Mireille Sacotte

Emeritus professor in French Literature at the University Paris III-Sorbonne Nouvelle.

As far as I can remember… Letters came first: to look at them, to write them, their shape; though I was not really a gifted drawer. Then the sounds of letters put together, syllables, words; though I was not really gifted in music theory. The relationship between words and meaning was the next surprise: emphysema so soft, libertin and grenadine so close. I wandered in the streets as if to foresee. Delights.

Next came the crossed reading and writing; literary studies; Saint-John Perse before any others. Then other authors born in the French Caribbean who like him, masters of unknown words, of another language born from other elsewhere and who knew how to mix it with the French language. A New World.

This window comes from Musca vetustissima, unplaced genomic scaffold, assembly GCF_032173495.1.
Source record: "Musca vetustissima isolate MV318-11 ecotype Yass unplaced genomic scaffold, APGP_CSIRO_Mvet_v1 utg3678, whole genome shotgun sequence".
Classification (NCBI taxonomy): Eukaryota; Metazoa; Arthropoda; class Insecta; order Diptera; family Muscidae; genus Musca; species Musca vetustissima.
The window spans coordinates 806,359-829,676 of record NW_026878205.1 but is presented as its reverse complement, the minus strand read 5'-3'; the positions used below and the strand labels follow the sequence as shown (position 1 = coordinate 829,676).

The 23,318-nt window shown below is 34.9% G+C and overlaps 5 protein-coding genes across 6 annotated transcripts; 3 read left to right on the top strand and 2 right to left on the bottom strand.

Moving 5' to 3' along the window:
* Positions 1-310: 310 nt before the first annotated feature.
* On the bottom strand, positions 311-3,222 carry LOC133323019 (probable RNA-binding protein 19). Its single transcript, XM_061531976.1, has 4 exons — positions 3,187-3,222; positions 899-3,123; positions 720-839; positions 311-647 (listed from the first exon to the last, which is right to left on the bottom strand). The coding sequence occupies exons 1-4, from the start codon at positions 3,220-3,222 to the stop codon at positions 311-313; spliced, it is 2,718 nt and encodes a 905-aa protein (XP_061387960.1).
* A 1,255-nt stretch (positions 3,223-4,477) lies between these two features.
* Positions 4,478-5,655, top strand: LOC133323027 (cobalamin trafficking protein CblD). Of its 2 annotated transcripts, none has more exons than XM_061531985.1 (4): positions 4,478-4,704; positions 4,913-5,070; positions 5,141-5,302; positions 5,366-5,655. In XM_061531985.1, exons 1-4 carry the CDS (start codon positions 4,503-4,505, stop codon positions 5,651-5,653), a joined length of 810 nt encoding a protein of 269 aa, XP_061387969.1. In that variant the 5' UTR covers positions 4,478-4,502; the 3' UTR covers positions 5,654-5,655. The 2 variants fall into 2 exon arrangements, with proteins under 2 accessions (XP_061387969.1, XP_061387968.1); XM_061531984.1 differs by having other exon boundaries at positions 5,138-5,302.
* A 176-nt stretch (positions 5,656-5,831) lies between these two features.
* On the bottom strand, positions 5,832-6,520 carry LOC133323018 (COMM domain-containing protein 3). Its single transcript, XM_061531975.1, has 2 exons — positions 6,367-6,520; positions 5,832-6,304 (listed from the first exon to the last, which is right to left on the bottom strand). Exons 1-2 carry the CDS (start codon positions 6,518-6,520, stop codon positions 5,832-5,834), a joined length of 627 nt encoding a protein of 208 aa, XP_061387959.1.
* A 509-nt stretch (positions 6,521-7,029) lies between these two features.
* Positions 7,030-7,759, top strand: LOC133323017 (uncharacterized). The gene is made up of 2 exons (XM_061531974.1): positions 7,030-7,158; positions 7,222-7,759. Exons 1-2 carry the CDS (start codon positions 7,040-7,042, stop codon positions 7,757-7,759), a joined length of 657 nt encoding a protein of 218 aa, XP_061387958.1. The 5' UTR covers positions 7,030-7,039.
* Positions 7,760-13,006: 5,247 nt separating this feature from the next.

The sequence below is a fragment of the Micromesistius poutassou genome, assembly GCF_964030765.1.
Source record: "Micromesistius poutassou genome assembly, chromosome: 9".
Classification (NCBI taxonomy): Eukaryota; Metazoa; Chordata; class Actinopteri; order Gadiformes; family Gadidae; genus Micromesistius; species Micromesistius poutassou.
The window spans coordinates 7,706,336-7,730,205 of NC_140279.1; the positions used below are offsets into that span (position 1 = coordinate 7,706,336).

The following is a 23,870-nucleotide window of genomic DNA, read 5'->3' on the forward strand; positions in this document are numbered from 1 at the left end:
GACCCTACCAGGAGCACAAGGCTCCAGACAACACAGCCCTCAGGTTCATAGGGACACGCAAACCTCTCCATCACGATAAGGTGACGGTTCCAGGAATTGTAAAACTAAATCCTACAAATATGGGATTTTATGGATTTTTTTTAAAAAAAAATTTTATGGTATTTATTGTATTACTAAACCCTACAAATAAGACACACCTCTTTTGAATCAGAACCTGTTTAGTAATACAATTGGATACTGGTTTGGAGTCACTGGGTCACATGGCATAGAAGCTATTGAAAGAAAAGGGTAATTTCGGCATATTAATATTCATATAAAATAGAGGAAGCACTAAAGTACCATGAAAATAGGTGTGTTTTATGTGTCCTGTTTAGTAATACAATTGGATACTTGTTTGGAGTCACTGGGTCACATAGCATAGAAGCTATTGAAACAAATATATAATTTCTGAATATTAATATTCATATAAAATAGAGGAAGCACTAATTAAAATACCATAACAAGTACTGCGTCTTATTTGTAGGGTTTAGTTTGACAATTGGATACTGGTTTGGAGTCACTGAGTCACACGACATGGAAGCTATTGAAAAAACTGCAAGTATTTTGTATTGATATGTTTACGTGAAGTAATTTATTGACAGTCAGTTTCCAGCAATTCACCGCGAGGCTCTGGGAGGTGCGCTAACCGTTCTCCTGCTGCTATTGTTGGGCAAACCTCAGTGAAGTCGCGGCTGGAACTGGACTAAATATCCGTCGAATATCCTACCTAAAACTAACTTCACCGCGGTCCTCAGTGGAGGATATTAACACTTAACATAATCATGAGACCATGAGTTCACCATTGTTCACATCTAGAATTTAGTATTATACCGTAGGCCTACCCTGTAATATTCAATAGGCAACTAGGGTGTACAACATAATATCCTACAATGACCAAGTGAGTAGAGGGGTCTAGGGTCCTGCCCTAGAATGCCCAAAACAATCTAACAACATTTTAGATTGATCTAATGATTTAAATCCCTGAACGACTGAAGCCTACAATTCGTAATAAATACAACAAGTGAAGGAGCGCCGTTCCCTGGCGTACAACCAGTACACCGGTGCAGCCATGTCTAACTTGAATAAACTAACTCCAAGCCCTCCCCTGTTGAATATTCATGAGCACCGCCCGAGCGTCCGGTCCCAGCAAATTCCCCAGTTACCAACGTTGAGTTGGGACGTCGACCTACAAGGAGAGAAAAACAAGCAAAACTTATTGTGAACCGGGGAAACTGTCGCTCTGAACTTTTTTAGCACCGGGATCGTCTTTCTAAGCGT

From Marseille but born in Bonneville in 1943, Mireille Sacotte first taught French, Latin and Greek in Evreux and Créteil before hitting the road between 1963 and 1967 with only her backpack to cross South America, Asia and North African countries. After finishing her PhD in 1983 on Saint-John Perse, she published numerous articles and books among which Parcours de Saint-John Perse (1987), Un Roi sans divertissement de Jean Giono (1995), Eloges de Saint-John Perse (1999) or La Promesse de l’aube de Romain Gary (2006). It is through Saint-John Perse that she got interested in Guadeloupe and its writers like Edouard Glissant and Maryse Condé. Emeritus Professor of French Literature at the Université de la Sorbonne Nouvelle-Paris III, she also taught French Caribbean literature at Middlebury University in the USA for 10 years.

  • Interview with Mireille Sacotte

  • Interview with Mireille Sacotte